Estudante de Engenharia Informática apaixonado pela área; algures em Portugal.

Administrador da instância lemmy.pt.


Computer Science student, passionate about the field; somewhere in Portugal.

lemmy.pt instance administrator.


https://tmpod.dev

  • 10 Posts
  • 104 Comments
Joined 3 years ago
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Cake day: September 10th, 2021

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  • Not really, 2k is enough to have a result with a pretty low error %.

    You’re totally right, my statistics is very rusty, good lord. For the ~240M eligible voters in the US, you can get roughly 2% margin of error, for the usual 95% confidence level.

    My comment was a bit daft, in retrospective. Surely the polling people know what they’re doing, better than I do for sure x)
    I guess it goes to show how non intuitive some statistical methods can be at first?




  • Tmpod@lemmy.ptMtoPrivacy@lemmy.mlPrivacy.com in Europe?
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    9 days ago

    I’m not familiar with any service that works at the international level, but over in Portugal, the biggest ATM network, Multibanco, has had a service called MB NET (now integrated with the newer MB WAY app), which allows you to create temporary cards with 3 different behaviours: one-time, monthly, multiple uses. The first one always has 1 month of validity, while the others only expire after a year, and you can define a maximum capacity.

    It works perfectly well in foreign online services, but you have to have a card from one of the associated banks (presumably from their Portuguese branch?).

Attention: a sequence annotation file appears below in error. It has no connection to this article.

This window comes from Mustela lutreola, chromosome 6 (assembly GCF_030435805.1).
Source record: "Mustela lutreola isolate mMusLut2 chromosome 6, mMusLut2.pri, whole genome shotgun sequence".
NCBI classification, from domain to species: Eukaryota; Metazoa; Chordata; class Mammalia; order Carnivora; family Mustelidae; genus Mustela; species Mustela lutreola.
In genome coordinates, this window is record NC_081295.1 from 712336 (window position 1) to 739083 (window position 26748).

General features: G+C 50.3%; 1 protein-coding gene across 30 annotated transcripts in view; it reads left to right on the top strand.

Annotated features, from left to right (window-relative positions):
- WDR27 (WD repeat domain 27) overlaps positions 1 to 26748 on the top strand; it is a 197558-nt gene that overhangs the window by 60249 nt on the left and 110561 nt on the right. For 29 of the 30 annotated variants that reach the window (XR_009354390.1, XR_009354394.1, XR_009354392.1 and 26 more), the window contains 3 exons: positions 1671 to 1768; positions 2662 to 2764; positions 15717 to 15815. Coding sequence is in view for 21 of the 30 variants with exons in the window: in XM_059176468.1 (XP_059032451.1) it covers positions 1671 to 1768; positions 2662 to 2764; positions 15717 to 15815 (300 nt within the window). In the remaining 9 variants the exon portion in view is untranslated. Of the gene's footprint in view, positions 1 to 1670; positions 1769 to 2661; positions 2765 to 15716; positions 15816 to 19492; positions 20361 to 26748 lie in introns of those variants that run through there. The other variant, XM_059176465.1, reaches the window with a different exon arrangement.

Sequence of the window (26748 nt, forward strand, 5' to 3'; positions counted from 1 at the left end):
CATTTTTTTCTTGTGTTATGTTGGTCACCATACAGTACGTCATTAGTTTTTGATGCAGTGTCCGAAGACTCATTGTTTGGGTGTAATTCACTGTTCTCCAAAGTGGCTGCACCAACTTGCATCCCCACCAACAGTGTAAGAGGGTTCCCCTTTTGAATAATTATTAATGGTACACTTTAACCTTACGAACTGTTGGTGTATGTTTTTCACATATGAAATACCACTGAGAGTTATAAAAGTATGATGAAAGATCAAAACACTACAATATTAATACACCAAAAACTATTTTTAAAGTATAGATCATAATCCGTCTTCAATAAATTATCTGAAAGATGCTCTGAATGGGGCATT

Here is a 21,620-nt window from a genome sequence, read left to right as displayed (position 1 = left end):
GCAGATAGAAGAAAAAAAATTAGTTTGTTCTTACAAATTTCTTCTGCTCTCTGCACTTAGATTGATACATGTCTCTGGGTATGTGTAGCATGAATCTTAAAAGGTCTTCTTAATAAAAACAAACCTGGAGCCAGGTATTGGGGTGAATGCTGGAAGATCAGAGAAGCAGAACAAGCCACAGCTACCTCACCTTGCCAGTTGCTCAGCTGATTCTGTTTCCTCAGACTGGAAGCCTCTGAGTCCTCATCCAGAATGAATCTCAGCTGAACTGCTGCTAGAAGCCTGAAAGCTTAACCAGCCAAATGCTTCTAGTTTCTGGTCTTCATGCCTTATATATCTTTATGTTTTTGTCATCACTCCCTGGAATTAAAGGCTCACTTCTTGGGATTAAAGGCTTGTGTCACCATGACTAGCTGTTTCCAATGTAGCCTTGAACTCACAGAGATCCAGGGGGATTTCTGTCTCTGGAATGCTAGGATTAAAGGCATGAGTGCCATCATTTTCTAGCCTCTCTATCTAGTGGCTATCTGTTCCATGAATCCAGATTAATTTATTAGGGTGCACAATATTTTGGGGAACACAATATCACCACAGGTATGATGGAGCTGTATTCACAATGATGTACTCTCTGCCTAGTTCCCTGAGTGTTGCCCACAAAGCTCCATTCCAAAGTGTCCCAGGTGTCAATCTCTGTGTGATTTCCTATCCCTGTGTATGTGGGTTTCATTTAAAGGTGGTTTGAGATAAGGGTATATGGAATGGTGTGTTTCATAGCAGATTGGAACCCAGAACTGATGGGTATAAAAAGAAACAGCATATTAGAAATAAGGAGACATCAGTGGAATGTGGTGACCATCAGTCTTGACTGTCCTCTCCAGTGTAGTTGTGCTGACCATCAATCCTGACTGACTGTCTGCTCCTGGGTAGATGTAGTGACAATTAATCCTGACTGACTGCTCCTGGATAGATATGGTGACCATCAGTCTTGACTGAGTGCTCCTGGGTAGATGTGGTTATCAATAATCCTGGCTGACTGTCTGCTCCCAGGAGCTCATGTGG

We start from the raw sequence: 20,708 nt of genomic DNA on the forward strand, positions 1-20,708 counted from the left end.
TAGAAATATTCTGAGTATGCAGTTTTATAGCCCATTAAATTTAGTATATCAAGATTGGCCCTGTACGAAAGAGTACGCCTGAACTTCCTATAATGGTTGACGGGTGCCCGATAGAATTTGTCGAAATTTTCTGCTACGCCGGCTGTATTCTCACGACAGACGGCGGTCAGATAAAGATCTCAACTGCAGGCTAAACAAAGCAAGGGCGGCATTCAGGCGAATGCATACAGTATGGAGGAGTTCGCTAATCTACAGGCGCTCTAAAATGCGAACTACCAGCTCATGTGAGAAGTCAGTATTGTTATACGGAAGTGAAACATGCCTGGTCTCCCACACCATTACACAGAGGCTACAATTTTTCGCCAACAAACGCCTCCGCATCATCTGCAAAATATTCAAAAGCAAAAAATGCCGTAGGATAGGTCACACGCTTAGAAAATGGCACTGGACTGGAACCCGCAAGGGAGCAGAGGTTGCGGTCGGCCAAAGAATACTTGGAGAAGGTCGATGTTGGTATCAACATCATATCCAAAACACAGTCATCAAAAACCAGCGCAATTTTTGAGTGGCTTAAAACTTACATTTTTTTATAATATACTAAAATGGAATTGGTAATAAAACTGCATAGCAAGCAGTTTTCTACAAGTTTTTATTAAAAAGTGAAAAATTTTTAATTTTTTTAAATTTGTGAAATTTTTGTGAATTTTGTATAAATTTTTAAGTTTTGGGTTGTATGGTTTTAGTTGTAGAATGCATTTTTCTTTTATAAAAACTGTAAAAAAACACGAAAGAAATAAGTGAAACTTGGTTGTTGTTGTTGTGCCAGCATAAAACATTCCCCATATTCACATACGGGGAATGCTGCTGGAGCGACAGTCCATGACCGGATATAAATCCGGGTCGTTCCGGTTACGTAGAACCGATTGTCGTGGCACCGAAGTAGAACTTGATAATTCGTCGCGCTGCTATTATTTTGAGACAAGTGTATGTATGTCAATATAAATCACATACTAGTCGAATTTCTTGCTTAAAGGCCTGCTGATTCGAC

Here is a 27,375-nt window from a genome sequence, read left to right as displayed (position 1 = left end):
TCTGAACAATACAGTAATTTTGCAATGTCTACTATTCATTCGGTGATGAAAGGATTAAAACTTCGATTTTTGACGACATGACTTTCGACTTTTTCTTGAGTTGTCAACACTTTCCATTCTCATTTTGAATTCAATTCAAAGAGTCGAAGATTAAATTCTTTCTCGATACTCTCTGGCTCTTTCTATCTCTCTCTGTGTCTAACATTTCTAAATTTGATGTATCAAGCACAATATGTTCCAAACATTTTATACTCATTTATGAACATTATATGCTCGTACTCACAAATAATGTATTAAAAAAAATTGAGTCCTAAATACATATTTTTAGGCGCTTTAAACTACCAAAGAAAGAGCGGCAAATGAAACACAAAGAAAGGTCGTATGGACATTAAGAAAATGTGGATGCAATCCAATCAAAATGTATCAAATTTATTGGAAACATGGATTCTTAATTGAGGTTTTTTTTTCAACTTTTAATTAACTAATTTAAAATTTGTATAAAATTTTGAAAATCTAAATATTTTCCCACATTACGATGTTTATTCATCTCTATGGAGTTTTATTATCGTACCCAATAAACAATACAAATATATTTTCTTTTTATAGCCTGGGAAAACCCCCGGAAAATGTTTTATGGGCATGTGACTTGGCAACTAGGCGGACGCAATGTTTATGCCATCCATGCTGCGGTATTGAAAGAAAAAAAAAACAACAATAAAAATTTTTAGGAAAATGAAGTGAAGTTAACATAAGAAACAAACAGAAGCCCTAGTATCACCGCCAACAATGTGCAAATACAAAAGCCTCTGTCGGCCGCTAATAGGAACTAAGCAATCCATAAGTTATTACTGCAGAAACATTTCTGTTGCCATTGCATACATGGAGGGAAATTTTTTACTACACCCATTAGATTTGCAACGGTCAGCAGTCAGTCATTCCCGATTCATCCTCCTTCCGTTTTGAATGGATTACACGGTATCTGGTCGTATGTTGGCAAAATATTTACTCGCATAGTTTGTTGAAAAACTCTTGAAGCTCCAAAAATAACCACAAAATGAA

• BitWarden is really good. Has (nearly*) everything I want, works well across all platforms and the free plan is very featurefull. Even though I don’t really use any of the premium features, I still pay for the plan, to help fund development, it’s only 10€ a year.

    • I say nearly because I’d love to have some form of autocomplete in Linux Wayland, outside of the browser extension. I believe one of KeePass apps does this (but only for X?)

  • Make sure to check the return policy for Wacom or whichever reseller you end up going with. Some allow you to return electronic devices (if in good state, of course) up to 30 days or so after the purchase. If that isn’t possible, you can always try to resell it in the second-hand market and make most of your money back, there are plenty of websites for that (from global ones like ebay to regional platforms; I tend to prefer the latter). But if your friend has one of these (or similar) give it a try!

    And yeah, feel free to reach out to me via Matrix or e-mail! You can also try other platforms listed in my website, but I don’t check those as often.





  • (sorry, clicked Enter by accident and ended up posting this half-way 😅)

    So this is a tablet without a display. I never used one, it’s difficult to start using it?

    Yeah, it isn’t a tablet in the usual sense of the word (i.e. it isn’t a smart tablet), it’s more like a tracking surface. The idea is that you use the little pen on it and the whole surface is mapped to your screen. There are differently sized devices, for different precision needs, much like A5 Vs A2 vs A3 etc. I have the medium one and I’m quite satisfied by it, but I had a professor that made class notes with the smaller model and it worked wonders too. Had mine not been offered to me, I’d would be more inclined to buying the small one.